Because the Museum views its collections and programs holistically, preference will be given to candidates who can relate their work to such other areas as the Islamic or Ancient Egyptian collections of the Brooklyn Museum.

The successful candidate will have extraordinary leadership and organizational skills, flexibility, and proven ability to work well in a collaborative environment. Candidates should also demonstrate knowledge of language(s) relevant to the field of study, and familiarity with the cultures, both past and current, of African and African diaspora peoples.

Minimum Requirements: Advanced degree in the history of art or related studies required (Ph.D. preferable). Three to five years of museum experience or the equivalent highly preferred; strong contacts in International and American art circles are a major plus.

Excellent verbal and written communication skills and research skills are required, with a strong writing/publication record. Good interpersonal skills are essential.

Responsibilities: This is a Curatorial Collections Division position (see description of Division responsibilities). The Curator of African Art will be responsible for overseeing the collection, including researching, developing, and installing the collection. The Curator will be a leader in the field, in the community, and at the Brooklyn Museum in broadening public knowledge of and interest in African art and culture.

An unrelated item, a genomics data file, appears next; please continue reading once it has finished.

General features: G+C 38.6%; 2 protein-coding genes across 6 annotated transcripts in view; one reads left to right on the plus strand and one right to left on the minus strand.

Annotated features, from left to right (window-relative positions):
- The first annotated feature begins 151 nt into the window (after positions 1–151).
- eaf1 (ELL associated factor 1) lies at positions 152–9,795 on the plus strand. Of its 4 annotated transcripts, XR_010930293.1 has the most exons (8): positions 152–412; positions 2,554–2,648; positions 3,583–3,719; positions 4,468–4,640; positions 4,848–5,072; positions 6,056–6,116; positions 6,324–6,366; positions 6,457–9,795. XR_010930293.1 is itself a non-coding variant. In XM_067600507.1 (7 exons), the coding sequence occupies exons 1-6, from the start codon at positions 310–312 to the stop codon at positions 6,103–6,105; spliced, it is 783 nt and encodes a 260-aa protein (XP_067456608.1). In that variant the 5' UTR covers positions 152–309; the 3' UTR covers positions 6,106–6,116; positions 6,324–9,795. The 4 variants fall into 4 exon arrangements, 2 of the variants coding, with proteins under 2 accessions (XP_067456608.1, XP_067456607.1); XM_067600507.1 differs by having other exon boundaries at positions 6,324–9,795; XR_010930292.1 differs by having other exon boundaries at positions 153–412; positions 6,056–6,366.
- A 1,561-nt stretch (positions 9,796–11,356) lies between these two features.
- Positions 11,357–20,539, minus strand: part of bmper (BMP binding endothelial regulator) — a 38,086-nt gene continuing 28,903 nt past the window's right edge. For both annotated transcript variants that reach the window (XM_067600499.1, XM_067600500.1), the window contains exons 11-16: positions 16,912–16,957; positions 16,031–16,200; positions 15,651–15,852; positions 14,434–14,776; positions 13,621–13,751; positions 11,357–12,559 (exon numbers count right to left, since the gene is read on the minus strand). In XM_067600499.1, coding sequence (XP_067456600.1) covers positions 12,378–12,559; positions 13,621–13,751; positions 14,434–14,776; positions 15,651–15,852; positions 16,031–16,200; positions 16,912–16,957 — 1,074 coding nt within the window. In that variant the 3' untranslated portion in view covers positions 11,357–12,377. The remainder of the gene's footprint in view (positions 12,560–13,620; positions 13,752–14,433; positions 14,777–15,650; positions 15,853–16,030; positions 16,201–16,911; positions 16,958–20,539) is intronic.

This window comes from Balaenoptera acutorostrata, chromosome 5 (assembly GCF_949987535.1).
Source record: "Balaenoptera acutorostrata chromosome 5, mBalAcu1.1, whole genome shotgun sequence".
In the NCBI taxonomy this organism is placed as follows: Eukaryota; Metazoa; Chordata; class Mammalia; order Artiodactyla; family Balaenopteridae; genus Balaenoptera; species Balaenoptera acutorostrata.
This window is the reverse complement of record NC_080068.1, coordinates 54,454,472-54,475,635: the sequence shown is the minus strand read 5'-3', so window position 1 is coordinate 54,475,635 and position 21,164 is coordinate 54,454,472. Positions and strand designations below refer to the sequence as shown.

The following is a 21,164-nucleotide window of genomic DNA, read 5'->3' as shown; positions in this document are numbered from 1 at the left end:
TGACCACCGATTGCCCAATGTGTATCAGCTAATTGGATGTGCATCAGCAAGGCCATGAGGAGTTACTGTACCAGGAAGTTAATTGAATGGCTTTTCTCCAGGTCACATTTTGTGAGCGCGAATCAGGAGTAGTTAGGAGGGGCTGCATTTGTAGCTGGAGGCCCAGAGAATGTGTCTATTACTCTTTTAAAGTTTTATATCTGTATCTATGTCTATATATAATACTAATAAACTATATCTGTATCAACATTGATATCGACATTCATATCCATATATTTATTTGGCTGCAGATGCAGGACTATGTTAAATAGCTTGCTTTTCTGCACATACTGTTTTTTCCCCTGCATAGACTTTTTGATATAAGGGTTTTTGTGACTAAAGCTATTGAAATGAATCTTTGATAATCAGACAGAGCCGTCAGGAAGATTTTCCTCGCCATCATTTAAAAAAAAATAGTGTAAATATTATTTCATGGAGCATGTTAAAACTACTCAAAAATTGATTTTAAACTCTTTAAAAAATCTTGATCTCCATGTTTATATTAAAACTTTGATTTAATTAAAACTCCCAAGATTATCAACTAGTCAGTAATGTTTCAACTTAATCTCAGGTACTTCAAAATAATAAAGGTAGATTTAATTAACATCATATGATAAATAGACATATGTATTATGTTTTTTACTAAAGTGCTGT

Reports to: Chief Curator

Work Schedule: Regular office hours are 9 a.m. to 5 p.m. Frequent evening and weekend hours, as necessary.

Interviews begin: September 2007

To apply: Candidate should submit curriculum vitae and a letter outlining her/his particular suitability to the position by mail to Department CD, Curator of African Art Search, 200 Eastern Parkway, Brooklyn, NY 11238; or by email to Brooklyn Museum is an Equal Opportunity Employer. Applicants for positions are considered without regard to race, creed, color, country of origin, sex, age, citizenship, disability, or sexual orientation. Candidates of color are strongly encouraged to apply.

Tourism, Heritage and Cultural Change in the Middle East and North Africa

A conference announcement forwarded by Annette B. Fromm:

Traditions and Transformations: Tourism, Heritage and Cultural Change in the Middle East and North Africa Region